We are half way through our commemoration of the first World War, and every year brings a hundredth anniversary of some event within it, small or large. I’ve often asked; and have been asked, why it is that both World Wars I and II loom large in our collective remembering; there have after all been wars before and there have been wars since.


I recently visited The Somme with my father. We went to Grovetown, a little cemetery just south of Albert in northern France. (I say a little cemetery - there are just over 1300 burials there).  We had travelled to France to lay a wreath upon the grave of my great-great uncle, who died 28 September 1916.  In a sense, part of the answer to my question is found in that grave. George Arthur Baker was not a soldier, he was a farmer.  Although he volunteered for service, like so many others, I would say that he did not choose the profession of soldier. The time and circumstances of the First World War chose him to be a soldier, but almost all of his life he had been a farmer.  The First World War put him in a uniform, gave him a weapon, trained him how to use it, and placed him in a regiment of other men just like him, doing their duty; not as professional soldiers as such, but as men who volunteered to leave their farms, their shops, their factories, their life-professions’.  That is not in any way to say that they were amateurs, but ordinary people, offering to serve their country and protect it.  I think that’s what makes the difference. It’s not that their sacrifice was greater or lesser than that of professional soldiers, but that the time chose them for his role; they did not choose it. Moreover, it chose to bereave nearly every family in some way.  That has not been true since, and that mass bereavement was so great that we have no choice but to remember and honour the lives that were laid down.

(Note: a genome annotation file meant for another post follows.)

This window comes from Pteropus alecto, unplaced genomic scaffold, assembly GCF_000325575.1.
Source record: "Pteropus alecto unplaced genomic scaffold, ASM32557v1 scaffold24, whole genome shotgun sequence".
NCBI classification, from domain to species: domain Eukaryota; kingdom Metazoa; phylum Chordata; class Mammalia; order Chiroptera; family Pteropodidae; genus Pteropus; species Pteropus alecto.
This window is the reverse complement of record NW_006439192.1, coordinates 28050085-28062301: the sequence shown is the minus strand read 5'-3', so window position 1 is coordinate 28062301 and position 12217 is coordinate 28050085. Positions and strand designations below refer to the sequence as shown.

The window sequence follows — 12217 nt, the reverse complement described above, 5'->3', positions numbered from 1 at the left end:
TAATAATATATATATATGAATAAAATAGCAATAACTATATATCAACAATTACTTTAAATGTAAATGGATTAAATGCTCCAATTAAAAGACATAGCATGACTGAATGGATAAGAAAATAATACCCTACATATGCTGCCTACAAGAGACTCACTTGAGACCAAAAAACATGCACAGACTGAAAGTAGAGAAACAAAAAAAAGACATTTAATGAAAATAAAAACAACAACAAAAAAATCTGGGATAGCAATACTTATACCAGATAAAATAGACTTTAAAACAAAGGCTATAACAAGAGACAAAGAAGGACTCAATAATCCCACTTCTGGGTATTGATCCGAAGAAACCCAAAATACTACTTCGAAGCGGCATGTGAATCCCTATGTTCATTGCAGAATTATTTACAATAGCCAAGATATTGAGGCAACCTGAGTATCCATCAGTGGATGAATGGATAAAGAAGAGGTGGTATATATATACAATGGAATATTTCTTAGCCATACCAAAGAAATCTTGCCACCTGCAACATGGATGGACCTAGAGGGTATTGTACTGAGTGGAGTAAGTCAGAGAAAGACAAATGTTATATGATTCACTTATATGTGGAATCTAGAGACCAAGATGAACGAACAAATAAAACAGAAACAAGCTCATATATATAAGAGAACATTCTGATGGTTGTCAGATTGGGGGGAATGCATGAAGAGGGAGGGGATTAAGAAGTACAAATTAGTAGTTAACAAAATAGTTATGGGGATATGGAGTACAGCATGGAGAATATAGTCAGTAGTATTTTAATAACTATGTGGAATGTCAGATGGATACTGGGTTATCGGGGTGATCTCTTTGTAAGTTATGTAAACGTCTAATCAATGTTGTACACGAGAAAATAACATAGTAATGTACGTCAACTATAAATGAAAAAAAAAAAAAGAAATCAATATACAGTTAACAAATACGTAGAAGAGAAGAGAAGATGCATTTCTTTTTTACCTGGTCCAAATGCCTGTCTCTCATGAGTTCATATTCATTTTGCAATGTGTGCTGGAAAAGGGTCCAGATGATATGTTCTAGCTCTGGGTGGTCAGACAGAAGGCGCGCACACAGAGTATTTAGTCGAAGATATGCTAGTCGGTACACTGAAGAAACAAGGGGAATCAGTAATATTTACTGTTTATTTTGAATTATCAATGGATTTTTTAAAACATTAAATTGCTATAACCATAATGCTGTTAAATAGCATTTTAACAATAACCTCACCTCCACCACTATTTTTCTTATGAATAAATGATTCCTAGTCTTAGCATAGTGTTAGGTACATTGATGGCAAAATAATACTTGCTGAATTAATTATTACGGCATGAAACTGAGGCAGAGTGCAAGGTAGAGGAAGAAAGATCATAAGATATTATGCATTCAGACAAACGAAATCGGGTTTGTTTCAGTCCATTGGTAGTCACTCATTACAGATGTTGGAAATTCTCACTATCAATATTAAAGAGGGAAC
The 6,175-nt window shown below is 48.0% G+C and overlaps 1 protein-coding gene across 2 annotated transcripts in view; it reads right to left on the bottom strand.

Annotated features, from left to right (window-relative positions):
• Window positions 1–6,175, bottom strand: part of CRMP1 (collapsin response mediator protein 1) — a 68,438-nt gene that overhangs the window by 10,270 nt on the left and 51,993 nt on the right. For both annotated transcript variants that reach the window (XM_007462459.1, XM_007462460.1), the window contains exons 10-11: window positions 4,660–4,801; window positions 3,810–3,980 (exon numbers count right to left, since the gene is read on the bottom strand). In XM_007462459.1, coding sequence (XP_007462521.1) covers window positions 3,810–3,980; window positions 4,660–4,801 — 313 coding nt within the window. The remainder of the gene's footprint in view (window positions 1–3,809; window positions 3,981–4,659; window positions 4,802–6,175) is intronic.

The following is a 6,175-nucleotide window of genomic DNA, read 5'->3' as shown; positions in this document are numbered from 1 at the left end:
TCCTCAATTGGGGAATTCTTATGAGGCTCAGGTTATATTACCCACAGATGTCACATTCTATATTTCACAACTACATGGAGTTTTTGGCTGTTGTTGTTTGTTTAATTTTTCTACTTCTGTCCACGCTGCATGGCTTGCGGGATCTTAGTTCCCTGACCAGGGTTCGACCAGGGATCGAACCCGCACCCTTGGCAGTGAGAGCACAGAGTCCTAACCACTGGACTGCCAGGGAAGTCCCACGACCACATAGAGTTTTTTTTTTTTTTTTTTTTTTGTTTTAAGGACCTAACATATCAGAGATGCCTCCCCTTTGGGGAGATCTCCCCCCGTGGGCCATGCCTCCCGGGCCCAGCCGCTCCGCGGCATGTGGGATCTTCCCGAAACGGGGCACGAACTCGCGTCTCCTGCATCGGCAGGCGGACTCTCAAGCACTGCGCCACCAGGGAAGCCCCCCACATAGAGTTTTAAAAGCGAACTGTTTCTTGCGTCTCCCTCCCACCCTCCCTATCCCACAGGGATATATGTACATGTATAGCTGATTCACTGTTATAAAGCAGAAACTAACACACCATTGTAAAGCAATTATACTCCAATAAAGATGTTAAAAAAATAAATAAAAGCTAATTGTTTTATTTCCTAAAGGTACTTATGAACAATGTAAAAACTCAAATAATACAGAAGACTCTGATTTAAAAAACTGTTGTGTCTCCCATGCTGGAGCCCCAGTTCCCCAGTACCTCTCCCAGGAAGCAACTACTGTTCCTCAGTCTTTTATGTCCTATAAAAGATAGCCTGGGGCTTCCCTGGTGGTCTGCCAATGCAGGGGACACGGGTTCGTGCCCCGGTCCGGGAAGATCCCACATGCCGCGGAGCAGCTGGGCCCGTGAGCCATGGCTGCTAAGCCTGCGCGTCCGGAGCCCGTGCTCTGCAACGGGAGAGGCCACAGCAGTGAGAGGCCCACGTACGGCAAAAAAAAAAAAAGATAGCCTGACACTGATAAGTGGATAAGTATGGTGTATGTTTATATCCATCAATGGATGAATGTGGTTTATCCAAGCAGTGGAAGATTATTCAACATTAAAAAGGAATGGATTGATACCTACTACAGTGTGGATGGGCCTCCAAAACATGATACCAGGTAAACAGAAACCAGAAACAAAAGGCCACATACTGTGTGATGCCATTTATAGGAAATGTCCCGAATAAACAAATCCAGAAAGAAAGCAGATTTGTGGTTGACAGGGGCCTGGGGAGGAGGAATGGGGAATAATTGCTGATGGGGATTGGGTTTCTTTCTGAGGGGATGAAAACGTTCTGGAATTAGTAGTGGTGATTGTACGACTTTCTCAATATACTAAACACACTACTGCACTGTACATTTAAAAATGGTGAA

28 September 2016 was a beautiful day on the Somme; the sky was clear and the trees that surround the cemetery were showing all the gold of Autumn.  The Somme is an upland plain, not unlike the chalk landscape of Wiltshire and Norfolk, and the sky is very big.  It was very quiet and still, which seemed to mirror and resonate with the simple white of the stones.  Almost all of the names told the story of men who had died a hundred years ago at about this same time.  One could almost reach out and touch the peace of the place. Hard to imagine the horror this land had witnessed a hundred years ago. I think the world is no less dangerous now than it was then, but that peace that was so palpable that I did not want to leave it, somehow represents that which those men died hoping to achieve.  It is our duty not to betray their sacrifice but work ourselves for that peace that passes all understanding.


‘The scribes on all the people shove,

And bawl allegiance to the state,

Those who love the greater love,

Lay down their lives, they do not hate’.*



Marcus




* Wilfred Owen - At Calvary near the Ancre


Vicar’s thoughts for November 2016